Pesticides in the Diets of Infants and Children (NRC 1993), Science and Judgment in Risk Assessment (NRC 1994), and Understanding Risk: Informing Decisions in a Democratic Society (NRC 1996). In 1997, another expert panel issued its report, Presidential/Congressional Commission on Risk Assessment and Risk Management (PCCRARM 1997).

EPA has also recently upgraded its standards for peer review of technical documents with the Science Policy Council’s Peer Review Handbook (EPA 2000) and guidance (EPA 2002) to conform with the Office of Management and Budget’s Final Information Quality Bulletin for Peer Review (OMB 2004).


As risk assessment has come to be widely used in a fairly consistent framework, EPA practices have continued to draw scrutiny in that competing pressures are pushing the agency to improve the timeliness and quality of its risk assessments. It is now evident that many risk assessments are taking 10-20 years to complete including assessments on chemicals such as dioxin, formaldehyde, and trichloroethylene (GAO 2008). There are a myriad of reasons for delays in the completion of risk assessments including controversy surrounding the science, uncertainties in the data, regulatory requirements, political priorities, and economic factors. In the absence of completed risk assessments, risk management decisions continue to be made by state and federal agencies; however it is not known whether the decisions being made are health protective. To the extent that this practice continues, the value of risk assessment will erode.

For example, trichloroethylene, the most common organic contaminant in groundwater, which has been linked to cancer, does not have a completed EPA toxicity assessment. The EPA assessment has been under development since the 1980s and subjected to multiple independent reviews including EPA’s Science Advisory Board. Key issues were evaluated by the National Research Council in 2006. NRC (2006) urged that the toxicity assessment be finalized with currently available data, but the assessment is not anticipated to be finalized until 2010 (GAO 2008). Another example is formaldehyde, which the World Health Organization classified as a known human carcinogen and whose assessment was begun by EPA in 1997 but is not expected to be completed until 2010 (IARC 2006). The lack of an updated toxicity assessment for formaldehyde has impacted EPA’s regulatory decisions (GAO 2008).2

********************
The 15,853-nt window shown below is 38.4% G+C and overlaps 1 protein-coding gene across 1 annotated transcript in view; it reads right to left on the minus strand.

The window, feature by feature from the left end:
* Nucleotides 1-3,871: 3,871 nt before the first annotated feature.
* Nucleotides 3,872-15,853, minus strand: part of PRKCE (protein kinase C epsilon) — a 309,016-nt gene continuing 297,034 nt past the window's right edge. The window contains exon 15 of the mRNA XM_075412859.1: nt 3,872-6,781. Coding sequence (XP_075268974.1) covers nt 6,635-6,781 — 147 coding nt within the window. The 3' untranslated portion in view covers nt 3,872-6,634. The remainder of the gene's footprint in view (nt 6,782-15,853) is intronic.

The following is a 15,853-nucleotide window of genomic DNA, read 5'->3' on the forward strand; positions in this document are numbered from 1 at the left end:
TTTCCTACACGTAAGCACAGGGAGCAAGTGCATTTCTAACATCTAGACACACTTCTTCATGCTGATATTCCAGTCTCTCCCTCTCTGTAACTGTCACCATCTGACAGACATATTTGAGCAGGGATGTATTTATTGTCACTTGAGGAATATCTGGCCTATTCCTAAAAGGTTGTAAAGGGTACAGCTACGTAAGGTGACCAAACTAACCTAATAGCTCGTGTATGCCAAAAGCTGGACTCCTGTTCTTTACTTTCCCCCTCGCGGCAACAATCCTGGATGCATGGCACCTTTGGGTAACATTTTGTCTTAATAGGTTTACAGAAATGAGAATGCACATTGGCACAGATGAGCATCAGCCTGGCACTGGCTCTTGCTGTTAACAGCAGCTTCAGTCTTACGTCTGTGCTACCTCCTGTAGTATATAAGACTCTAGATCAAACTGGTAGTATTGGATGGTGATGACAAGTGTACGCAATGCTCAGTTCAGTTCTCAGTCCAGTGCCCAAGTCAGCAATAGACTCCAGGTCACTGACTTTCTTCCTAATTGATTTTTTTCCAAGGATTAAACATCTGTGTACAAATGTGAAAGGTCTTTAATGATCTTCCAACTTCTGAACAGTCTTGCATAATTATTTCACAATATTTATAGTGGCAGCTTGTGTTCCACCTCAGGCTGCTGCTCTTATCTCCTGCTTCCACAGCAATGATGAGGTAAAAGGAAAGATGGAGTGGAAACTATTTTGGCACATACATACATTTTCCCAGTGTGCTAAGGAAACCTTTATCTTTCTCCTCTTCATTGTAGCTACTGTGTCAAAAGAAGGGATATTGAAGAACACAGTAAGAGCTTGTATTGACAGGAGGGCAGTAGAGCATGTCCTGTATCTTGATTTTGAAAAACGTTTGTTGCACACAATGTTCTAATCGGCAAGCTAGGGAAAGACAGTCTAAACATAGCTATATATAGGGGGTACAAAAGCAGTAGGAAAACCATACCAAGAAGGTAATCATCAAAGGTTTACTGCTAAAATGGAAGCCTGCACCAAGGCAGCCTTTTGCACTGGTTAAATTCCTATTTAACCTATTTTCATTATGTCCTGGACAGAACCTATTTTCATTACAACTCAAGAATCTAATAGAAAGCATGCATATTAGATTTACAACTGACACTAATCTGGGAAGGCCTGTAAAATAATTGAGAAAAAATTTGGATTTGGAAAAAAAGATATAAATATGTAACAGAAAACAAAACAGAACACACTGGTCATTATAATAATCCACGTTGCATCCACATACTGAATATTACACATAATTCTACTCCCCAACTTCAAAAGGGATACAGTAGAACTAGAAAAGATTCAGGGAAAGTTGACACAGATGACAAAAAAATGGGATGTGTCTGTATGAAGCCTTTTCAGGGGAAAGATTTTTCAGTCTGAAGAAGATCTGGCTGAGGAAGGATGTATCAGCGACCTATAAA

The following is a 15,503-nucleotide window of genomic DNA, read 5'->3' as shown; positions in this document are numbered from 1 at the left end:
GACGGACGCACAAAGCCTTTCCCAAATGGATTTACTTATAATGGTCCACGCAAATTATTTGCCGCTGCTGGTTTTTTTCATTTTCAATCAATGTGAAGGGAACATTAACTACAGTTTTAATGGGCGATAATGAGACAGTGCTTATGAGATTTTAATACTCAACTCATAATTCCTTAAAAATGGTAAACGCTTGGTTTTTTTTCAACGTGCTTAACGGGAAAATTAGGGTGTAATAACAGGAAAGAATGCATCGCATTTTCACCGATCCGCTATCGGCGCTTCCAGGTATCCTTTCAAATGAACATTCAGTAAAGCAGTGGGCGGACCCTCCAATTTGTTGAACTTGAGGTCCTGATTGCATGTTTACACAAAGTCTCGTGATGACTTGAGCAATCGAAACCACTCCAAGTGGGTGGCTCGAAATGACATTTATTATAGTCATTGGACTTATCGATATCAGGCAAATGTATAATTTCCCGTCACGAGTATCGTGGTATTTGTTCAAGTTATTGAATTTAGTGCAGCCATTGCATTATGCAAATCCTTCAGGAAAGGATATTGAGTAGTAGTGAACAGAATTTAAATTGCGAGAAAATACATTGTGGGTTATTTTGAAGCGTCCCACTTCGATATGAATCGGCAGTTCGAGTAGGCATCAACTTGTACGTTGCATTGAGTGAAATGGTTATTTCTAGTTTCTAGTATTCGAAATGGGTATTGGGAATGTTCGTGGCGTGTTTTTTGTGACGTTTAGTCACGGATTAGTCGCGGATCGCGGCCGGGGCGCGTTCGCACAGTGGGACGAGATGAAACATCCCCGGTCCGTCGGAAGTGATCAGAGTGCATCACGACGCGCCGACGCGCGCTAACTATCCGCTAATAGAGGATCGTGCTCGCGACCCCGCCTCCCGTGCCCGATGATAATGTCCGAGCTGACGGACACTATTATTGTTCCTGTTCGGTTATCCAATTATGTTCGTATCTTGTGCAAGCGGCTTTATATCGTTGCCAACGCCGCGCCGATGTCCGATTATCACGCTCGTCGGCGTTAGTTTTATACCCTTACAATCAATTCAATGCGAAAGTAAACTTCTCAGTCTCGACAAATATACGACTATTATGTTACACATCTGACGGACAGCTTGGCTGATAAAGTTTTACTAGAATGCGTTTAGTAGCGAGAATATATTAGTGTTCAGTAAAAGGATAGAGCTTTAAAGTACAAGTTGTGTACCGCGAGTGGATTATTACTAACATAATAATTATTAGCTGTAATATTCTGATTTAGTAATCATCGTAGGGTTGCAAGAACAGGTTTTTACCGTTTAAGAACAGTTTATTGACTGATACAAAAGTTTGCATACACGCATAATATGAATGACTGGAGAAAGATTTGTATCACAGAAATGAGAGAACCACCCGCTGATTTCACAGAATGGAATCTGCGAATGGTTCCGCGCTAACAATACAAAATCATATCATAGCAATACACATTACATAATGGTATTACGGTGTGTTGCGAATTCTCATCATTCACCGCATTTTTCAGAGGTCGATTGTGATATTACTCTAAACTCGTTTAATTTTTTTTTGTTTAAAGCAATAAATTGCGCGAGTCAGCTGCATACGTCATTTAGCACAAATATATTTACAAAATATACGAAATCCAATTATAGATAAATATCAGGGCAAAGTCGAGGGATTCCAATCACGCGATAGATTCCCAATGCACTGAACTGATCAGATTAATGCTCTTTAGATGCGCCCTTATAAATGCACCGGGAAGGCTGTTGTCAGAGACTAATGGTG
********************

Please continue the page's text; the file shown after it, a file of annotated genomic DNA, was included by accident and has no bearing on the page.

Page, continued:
In recent years, a number of federal agencies have raised concerns about EPA risk assessments of contaminants and are now playing a more formal role in risk policy-making at the federal level. Some of the agencies are also potentially responsible parties facing cleanup responsibilities and are seeking more input as EPA moves toward final reviews. Those other agencies and other public and private stakeholders often assert that they are inadequately involved in EPA processes (for example, Risk Policy Report 2005, 2007).

The Integrated Risk Information System (IRIS) is an important compendium of chemical toxicity values in which new EPA science policies are often implemented for the first time. However, IRIS has been criticized because of limitations, including a lack of funding and delays in updating toxicity values. EPA is now seeking greater science-policy input on its chemical reviews earlier in the process so that critical issues can be identified and adjustments made in response to new scientific and science-policy information.


GAO (2008) acknowledges that because there was no updated EPA cancer risk estimate, EPA’s Office of Air and Radiation used an alternative estimate in establishing a National Emissions Standard for Hazardous Air Pollutants covering facilities in the plywood and composite wood industries.

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